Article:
Someone is Saddam's Girlfriend

Richard Lightman richard at nezumi.plus.com
Tue Feb 11 01:34:56 PST 2003


* Ian Molton <spyro at f2s.com> [2003-02-11 08:26]:
> On Mon, 10 Feb 2003 22:23:11 +0000 (UTC)
> etmilleretmiller at yahoo.com (Eric Miller) wrote:
> 
> > 
> > It can mean both, but in Tushar's posted reference
> > (assuming this is the UN report that Bjorn is
> > misquoting in his sig), the report clearly means the
> > first kind...not people killed.
> 
> I havent read the report, but, since it is YOU who has a problem with
> Bjorns interprettation, why dont you demonstrate how the report has been
> misread?
> 
> and to what degree is a casualty? I /severely/ doubt they really count a
> grazed elbow.
> 
> I'd imagine its serious things like losing limbs, being blinded, those
> that get ill from polluted supplies in the aftermath, etc.
> 
The UN report is concerned with humanitarian aid after a potential
conflict, and so it is not directly concerned with dead people for
whom humanitarian aid would be a bit late.

Eric Miller was unhappy about the previous link being to a communist
site. Here is an alternative:

http://news.bbc.co.uk/1/hi/world/middle_east/2636835.stm

The original is a UN contingency plan that the UN has said is
authentic.

The figure of 500000 is an estimate of the number of people who
could suffer serious injuries during the first phase of an attack on
Iraq.

I have not seen any reliable figure for civilian deaths. In the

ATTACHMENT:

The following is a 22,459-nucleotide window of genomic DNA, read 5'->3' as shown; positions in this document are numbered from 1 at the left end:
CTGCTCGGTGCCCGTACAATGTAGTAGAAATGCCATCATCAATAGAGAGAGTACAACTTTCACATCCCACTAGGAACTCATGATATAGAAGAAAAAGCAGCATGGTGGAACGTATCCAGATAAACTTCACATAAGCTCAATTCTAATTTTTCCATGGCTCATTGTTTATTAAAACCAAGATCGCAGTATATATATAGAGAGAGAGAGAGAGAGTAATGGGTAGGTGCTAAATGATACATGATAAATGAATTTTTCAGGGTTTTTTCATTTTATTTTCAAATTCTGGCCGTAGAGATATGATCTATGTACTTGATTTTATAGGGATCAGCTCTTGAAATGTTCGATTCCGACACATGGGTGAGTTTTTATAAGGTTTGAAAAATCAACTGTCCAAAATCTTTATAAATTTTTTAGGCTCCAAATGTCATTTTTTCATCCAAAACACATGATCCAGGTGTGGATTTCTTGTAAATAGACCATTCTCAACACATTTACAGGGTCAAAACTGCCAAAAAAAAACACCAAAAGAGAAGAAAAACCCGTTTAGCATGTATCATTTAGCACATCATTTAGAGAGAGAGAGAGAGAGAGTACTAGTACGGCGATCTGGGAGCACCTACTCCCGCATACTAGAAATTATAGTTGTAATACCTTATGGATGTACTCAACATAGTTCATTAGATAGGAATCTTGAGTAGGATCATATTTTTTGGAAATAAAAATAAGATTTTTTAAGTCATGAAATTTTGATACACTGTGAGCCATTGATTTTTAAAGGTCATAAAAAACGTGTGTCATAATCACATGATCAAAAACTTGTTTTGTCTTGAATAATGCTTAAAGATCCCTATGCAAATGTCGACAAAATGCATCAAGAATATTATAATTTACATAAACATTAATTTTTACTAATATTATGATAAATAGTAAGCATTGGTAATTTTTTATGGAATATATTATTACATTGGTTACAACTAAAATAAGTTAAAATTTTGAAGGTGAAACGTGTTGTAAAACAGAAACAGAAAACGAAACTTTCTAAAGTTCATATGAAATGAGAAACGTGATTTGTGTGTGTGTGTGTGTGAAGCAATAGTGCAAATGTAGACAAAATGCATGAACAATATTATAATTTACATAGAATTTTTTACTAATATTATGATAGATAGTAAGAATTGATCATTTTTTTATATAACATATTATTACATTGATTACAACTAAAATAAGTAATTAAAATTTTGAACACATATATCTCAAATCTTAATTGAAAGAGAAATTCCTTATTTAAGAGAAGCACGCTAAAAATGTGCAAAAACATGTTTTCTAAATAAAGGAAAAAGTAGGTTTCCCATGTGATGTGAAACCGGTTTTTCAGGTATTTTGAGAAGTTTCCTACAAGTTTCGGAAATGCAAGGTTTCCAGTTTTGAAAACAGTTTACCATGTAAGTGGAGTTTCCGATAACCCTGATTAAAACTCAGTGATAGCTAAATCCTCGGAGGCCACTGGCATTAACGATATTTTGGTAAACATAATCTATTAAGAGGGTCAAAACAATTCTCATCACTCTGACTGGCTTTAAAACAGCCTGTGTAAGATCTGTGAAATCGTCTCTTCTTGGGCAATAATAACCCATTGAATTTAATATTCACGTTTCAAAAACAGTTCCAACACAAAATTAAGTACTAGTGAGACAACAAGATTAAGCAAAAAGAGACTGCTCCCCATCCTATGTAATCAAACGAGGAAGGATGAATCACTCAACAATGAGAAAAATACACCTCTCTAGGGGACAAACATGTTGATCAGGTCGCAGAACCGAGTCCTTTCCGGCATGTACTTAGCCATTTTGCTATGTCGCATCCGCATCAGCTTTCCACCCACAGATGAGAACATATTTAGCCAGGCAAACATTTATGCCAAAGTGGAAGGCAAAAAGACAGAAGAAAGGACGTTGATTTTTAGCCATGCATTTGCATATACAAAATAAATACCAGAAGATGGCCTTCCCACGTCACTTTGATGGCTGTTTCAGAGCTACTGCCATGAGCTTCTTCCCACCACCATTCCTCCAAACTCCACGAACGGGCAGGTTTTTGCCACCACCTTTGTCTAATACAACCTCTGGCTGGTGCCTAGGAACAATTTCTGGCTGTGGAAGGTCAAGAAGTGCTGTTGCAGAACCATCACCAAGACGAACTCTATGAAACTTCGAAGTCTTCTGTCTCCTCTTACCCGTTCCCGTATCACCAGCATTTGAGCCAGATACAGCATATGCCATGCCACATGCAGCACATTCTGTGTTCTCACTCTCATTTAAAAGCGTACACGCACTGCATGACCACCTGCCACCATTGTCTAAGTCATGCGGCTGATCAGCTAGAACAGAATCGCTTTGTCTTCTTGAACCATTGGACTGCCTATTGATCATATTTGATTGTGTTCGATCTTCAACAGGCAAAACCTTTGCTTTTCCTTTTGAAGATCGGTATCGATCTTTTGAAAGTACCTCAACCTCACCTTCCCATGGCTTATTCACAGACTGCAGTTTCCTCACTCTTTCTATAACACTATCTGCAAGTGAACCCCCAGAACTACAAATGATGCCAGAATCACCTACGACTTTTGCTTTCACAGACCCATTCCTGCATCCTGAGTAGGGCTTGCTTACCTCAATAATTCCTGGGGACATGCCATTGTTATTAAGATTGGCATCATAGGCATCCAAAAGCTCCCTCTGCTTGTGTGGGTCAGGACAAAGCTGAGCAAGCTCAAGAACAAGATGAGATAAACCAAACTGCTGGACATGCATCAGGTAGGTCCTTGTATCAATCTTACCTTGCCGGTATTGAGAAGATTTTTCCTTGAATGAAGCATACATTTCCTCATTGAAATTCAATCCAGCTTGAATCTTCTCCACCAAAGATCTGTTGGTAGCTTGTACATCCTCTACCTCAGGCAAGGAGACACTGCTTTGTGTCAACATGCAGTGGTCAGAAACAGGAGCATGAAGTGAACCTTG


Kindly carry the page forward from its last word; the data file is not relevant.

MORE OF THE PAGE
last war, it is estimated that between 100000 and 200000 Iraqi
civilians died as a direct result of the war. The lack of surviving
infrastructure in Iraq makes an accurate figure hard to find.

Civilian deaths are expected to be higher this time around, because
this is a predominately urban culture that cannot be independent in
the same way as farmers in Afghanistan. Also, peoples' cash reserves
were spent surviving the last war, so they have very few resources to
survive another one. Much depends on how long the war lasts. It is
unlikely that either side will allow relief workers sufficient access
while the war continues, so in that case  at least 100000 of those
500000 would die - either from being bombed, or lack of medical
treatment - depending on how you want to see it.

It is expected that the electricity distribution will be prevented.
This will prevent water distribution, and probably contribute to an
outbreak of diseases in epidemic if not pandemic proportions.

Bjorn's 500000 killed could turn out to be true - or even an
underestimate. Perhaps pointing out to him politely that the
casualties figure he read referred to living and not dead would have
encouraged him to modify his sig accordingly - without all this
shouting.

The refugee camps caused by the aftermath of a war are a good place
to terrorist organisations to get recruits. At this time, the US
government has not presented a convincing argument to show that
this war is necessary. President Bush's statements that he will
go to war with or without UN approval seems very selfish when you
consider that the relief effort in Iraq would be funded through
the UN, and most of the refugees will be going to Iraq's neighbours
such as Iran and Turkey.

Wouldn't it be good it this relief effort could start now, before
we drop any bombs on anyone?

Richard
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